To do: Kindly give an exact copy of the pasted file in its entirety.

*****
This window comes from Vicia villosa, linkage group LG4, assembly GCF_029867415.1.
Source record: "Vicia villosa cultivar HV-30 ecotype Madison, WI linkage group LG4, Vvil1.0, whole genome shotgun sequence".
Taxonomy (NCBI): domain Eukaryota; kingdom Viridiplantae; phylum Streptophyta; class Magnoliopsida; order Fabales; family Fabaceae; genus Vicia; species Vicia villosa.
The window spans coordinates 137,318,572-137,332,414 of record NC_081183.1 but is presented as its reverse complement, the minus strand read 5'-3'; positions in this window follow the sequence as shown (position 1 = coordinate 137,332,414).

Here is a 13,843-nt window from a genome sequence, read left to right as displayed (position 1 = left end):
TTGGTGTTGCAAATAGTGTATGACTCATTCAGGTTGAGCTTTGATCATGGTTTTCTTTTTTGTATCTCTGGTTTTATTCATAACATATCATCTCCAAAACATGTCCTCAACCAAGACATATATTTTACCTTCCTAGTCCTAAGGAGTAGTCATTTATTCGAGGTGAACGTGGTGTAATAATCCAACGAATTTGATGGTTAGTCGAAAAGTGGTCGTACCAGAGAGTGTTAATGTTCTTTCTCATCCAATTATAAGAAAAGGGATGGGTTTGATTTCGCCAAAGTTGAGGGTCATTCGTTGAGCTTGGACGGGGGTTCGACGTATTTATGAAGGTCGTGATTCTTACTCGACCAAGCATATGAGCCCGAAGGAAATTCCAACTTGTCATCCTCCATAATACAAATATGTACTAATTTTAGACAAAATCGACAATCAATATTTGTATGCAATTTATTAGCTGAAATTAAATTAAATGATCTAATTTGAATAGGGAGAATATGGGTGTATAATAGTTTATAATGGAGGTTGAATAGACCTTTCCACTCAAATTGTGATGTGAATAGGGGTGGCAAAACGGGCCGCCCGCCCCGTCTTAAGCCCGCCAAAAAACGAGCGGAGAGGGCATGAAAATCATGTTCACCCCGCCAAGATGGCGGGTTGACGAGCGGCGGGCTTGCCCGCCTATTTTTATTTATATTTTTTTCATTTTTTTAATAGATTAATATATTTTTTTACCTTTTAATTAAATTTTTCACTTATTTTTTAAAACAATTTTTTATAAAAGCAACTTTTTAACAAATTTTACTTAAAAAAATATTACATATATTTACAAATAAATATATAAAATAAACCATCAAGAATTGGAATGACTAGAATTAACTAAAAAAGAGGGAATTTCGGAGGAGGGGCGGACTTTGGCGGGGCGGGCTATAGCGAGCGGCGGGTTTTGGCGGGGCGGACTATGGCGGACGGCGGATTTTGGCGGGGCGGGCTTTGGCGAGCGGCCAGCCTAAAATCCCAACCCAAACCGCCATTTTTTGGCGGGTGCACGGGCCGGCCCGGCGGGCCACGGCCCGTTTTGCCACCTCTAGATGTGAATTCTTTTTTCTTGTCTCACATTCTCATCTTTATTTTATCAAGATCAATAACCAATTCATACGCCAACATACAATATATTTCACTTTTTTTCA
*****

This window comes from Vicia villosa, linkage group LG4, assembly GCF_029867415.1.
Source record: "Vicia villosa cultivar HV-30 ecotype Madison, WI linkage group LG4, Vvil1.0, whole genome shotgun sequence".
Taxonomy (NCBI): domain Eukaryota; kingdom Viridiplantae; phylum Streptophyta; class Magnoliopsida; order Fabales; family Fabaceae; genus Vicia; species Vicia villosa.
The window spans coordinates 137,318,572-137,332,414 of record NC_081183.1 but is presented as its reverse complement, the minus strand read 5'-3'; positions in this window follow the sequence as shown (position 1 = coordinate 137,332,414).

Here is a 13,843-nt window from a genome sequence, read left to right as displayed (position 1 = left end):
TTGGTGTTGCAAATAGTGTATGACTCATTCAGGTTGAGCTTTGATCATGGTTTTCTTTTTTGTATCTCTGGTTTTATTCATAACATATCATCTCCAAAACATGTCCTCAACCAAGACATATATTTTACCTTCCTAGTCCTAAGGAGTAGTCATTTATTCGAGGTGAACGTGGTGTAATAATCCAACGAATTTGATGGTTAGTCGAAAAGTGGTCGTACCAGAGAGTGTTAATGTTCTTTCTCATCCAATTATAAGAAAAGGGATGGGTTTGATTTCGCCAAAGTTGAGGGTCATTCGTTGAGCTTGGACGGGGGTTCGACGTATTTATGAAGGTCGTGATTCTTACTCGACCAAGCATATGAGCCCGAAGGAAATTCCAACTTGTCATCCTCCATAATACAAATATGTACTAATTTTAGACAAAATCGACAATCAATATTTGTATGCAATTTATTAGCTGAAATTAAATTAAATGATCTAATTTGAATAGGGAGAATATGGGTGTATAATAGTTTATAATGGAGGTTGAATAGACCTTTCCACTCAAATTGTGATGTGAATAGGGGTGGCAAAACGGGCCGCCCGCCCCGTCTTAAGCCCGCCAAAAAACGAGCGGAGAGGGCATGAAAATCATGTTCACCCCGCCAAGATGGCGGGTTGACGAGCGGCGGGCTTGCCCGCCTATTTTTATTTATATTTTTTTCATTTTTTTAATAGATTAATATATTTTTTTACCTTTTAATTAAATTTTTCACTTATTTTTTAAAACAATTTTTTATAAAAGCAACTTTTTAACAAATTTTACTTAAAAAAATATTACATATATTTACAAATAAATATATAAAATAAACCATCAAGAATTGGAATGACTAGAATTAACTAAAAAAGAGGGAATTTCGGAGGAGGGGCGGACTTTGGCGGGGCGGGCTATAGCGAGCGGCGGGTTTTGGCGGGGCGGACTATGGCGGACGGCGGATTTTGGCGGGGCGGGCTTTGGCGAGCGGCCAGCCTAAAATCCCAACCCAAACCGCCATTTTTTGGCGGGTGCACGGGCCGGCCCGGCGGGCCACGGCCCGTTTTGCCACCTCTAGATGTGAATTCTTTTTTCTTGTCTCACATTCTCATCTTTATTTTATCAAGATCAATAACCAATTCATACGCCAACATACAATATATTTCACTTTTTTTCA